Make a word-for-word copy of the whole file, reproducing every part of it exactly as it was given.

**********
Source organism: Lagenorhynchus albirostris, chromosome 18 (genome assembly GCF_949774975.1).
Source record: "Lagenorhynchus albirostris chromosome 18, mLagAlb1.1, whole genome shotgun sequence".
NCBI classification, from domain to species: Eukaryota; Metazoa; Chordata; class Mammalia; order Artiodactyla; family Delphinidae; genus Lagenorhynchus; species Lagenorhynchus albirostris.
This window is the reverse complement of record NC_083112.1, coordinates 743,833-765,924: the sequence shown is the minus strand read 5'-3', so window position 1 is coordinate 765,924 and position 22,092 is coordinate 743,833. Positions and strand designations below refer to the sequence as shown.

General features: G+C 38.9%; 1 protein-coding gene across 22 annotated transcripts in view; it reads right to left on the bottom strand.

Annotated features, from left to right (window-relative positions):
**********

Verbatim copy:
Source organism: Lagenorhynchus albirostris, chromosome 18 (genome assembly GCF_949774975.1).
Source record: "Lagenorhynchus albirostris chromosome 18, mLagAlb1.1, whole genome shotgun sequence".
NCBI classification, from domain to species: Eukaryota; Metazoa; Chordata; class Mammalia; order Artiodactyla; family Delphinidae; genus Lagenorhynchus; species Lagenorhynchus albirostris.
This window is the reverse complement of record NC_083112.1, coordinates 743,833-765,924: the sequence shown is the minus strand read 5'-3', so window position 1 is coordinate 765,924 and position 22,092 is coordinate 743,833. Positions and strand designations below refer to the sequence as shown.

General features: G+C 38.9%; 1 protein-coding gene across 22 annotated transcripts in view; it reads right to left on the bottom strand.

Annotated features, from left to right (window-relative positions):